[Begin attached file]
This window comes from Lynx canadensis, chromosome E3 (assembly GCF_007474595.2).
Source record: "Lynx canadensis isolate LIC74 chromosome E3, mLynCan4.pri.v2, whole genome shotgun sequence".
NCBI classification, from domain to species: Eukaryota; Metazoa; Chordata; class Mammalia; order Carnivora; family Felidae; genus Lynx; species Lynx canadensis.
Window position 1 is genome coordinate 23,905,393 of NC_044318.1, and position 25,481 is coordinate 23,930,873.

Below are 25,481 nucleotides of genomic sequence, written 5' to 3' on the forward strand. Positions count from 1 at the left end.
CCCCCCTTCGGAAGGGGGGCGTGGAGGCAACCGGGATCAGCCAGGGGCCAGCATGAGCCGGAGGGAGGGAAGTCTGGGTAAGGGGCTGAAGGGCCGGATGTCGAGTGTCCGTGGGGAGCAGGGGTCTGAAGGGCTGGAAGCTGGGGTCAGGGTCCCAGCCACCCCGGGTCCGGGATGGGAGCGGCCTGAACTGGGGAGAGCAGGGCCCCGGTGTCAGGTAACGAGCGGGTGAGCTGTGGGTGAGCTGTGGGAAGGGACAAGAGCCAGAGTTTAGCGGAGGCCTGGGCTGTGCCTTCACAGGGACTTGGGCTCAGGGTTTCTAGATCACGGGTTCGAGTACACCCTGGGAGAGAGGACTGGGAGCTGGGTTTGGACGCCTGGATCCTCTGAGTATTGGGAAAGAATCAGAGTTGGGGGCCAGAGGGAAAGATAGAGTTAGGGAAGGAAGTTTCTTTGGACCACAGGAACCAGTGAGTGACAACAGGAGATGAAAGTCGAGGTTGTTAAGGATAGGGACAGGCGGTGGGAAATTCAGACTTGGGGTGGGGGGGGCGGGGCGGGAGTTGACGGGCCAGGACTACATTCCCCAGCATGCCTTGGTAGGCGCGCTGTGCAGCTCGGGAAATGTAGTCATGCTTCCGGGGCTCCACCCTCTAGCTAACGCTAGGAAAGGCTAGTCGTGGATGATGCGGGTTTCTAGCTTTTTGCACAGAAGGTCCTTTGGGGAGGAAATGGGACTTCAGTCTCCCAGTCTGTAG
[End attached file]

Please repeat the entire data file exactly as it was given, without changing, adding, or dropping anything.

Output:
This window comes from Lynx canadensis, chromosome E3 (assembly GCF_007474595.2).
Source record: "Lynx canadensis isolate LIC74 chromosome E3, mLynCan4.pri.v2, whole genome shotgun sequence".
NCBI classification, from domain to species: Eukaryota; Metazoa; Chordata; class Mammalia; order Carnivora; family Felidae; genus Lynx; species Lynx canadensis.
Window position 1 is genome coordinate 23,905,393 of NC_044318.1, and position 25,481 is coordinate 23,930,873.

Below are 25,481 nucleotides of genomic sequence, written 5' to 3' on the forward strand. Positions count from 1 at the left end.
CCCCCCTTCGGAAGGGGGGCGTGGAGGCAACCGGGATCAGCCAGGGGCCAGCATGAGCCGGAGGGAGGGAAGTCTGGGTAAGGGGCTGAAGGGCCGGATGTCGAGTGTCCGTGGGGAGCAGGGGTCTGAAGGGCTGGAAGCTGGGGTCAGGGTCCCAGCCACCCCGGGTCCGGGATGGGAGCGGCCTGAACTGGGGAGAGCAGGGCCCCGGTGTCAGGTAACGAGCGGGTGAGCTGTGGGTGAGCTGTGGGAAGGGACAAGAGCCAGAGTTTAGCGGAGGCCTGGGCTGTGCCTTCACAGGGACTTGGGCTCAGGGTTTCTAGATCACGGGTTCGAGTACACCCTGGGAGAGAGGACTGGGAGCTGGGTTTGGACGCCTGGATCCTCTGAGTATTGGGAAAGAATCAGAGTTGGGGGCCAGAGGGAAAGATAGAGTTAGGGAAGGAAGTTTCTTTGGACCACAGGAACCAGTGAGTGACAACAGGAGATGAAAGTCGAGGTTGTTAAGGATAGGGACAGGCGGTGGGAAATTCAGACTTGGGGTGGGGGGGGCGGGGCGGGAGTTGACGGGCCAGGACTACATTCCCCAGCATGCCTTGGTAGGCGCGCTGTGCAGCTCGGGAAATGTAGTCATGCTTCCGGGGCTCCACCCTCTAGCTAACGCTAGGAAAGGCTAGTCGTGGATGATGCGGGTTTCTAGCTTTTTGCACAGAAGGTCCTTTGGGGAGGAAATGGGACTTCAGTCTCCCAGTCTGTAG